“You’re not the man I fell in love with, George,” she said, her voice trembling. She touched her hands gingerly to her wrists, wincing as pain shot from the bruises. “I don’t know what’s happened to you, what this change is…” Her voice trailed off wistfully.
“I…I’m sorry Marge,” he stammered, looking at his hands. He knew he had become a monster. He knew he had to tell her. But how could he?
“It’s been thirteen years,” she shot back through tears. “Sorry doesn’t cut it anymore. Ever since that day.” She closed her eyes and bowed her head in pained recollection.
“What do you mean?” he asked. He knew the answer. He just wasn’t sure how much she knew.
“It was the day everything changed,” she sobbed. “You just came home and sat there. In that chair. That same damned chair you’ve sat in for years. We used to do things together. We used to talk, to laugh. We used to have fun. Now it’s just quiet. Now it’s your chair. Now it’s silence. What have you spent all these years thinking about? Why won’t you let me in?”
“Because if you knew you’d hate me Marge,” he blurted. “You’d be done with me. Everything. All of this,” he swept his arm around their home, “would be gone.”
“It already is, George. Can’t you see that? All of this stopped meaning anything to me years ago, from the first time you laid your hands on me. I’ve loved you. I’ve tried to be there for you, to understand. But I can’t do it anymore, George. I can’t love you when you can’t be open and honest with me.”
“You’re right,” sighed George. “You’re right. Of course I’ve seen the change in us. And worse, I know how much I’ve changed. I knew you’d never love me if you knew.”
“Well I don’t now, so you may as well tell me. Exorcise your demons.”
George looked into her eyes, knowing it would be for the last time. He had hurt her far too often to expect any different. The least he could do was be truthful. She folded her arms over her chest in a guarded mode, waiting.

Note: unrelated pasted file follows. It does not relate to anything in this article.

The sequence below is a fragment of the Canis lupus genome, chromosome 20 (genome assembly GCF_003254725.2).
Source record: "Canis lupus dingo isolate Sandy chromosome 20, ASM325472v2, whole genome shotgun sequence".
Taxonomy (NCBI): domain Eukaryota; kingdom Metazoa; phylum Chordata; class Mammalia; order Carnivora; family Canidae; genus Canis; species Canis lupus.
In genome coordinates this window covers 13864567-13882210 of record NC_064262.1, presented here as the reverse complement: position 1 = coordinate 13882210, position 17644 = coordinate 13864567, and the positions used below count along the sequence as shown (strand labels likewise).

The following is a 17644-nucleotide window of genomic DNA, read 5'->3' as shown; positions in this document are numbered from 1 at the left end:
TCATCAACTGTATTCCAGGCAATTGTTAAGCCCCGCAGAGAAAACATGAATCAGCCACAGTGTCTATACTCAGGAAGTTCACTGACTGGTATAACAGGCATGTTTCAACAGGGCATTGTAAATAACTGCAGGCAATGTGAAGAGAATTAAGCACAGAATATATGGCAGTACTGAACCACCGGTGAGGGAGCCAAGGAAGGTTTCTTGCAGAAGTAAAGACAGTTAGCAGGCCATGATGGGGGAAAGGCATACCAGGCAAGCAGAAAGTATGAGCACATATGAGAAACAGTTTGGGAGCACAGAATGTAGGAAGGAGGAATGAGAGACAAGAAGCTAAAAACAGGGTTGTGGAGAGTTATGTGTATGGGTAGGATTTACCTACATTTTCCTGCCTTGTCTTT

“It all started thirteen years ago. I was on my way home from work, the same as always. I was making the turn from Airport onto Dent road, and I didn’t have my signal on. There was another car coming in the other lane, and they were turning down Dent too. I knew I had it, so I went ahead and turned. The other car was going a bit faster than I thought, though, and I wound up cutting him off.”
“This better be going somewhere,” Marge interrupted.
“It is, it is,” he waved his hand. “The guy swung around me and cut me off. He slammed on his brakes and came to a stop. I nearly ran into him. I was furious, so I got out of my car, and he did too. Honestly he scared me. He had this viking beard and intimidating walk, but I was angry. I knew exactly what I was going to say to him. Right when he got close enough I opened my mouth to scream at him…and that’s when it happened…”
“What?” asked Marge. Angry as she was, he could tell she was intrigued.
“He spat in my mouth,” he whispered. “A giant, glorious loogie. He just cocked his head back and spat it full force into my mouth. I could feel it hit the back of my throat. At first I gagged. I nearly threw up. I doubled over, and I could feel tears in my eyes. Tears of shame, tears because I had been assaulted in such an disrespectful, disdainful way. In that single instant he had just shown me how weak and pitiful a man I was. By the time that I looked back up, he was gone. I just sat there, stunned.”
“My God, George, that’s horrible…” Marge began, but he cut her off.
“That’s not all, Marge. As I sat there, I realized…I realized I liked it. I got back into the car and drove home. It was all I could think about, the only thing on my mind. When I got home, I couldn’t even come inside. I just sat in the garage. I didn’t want to, but I had to. I sat in the car, viciously masturbating to the thought of that bearded man spitting into my mouth…”
This story was adapted from a conversation that I had with a colleague concerning drivers in the local area. It was, frankly, disturbing…so much so that I told him I was going to have to turn it into a short story. Think before you drive!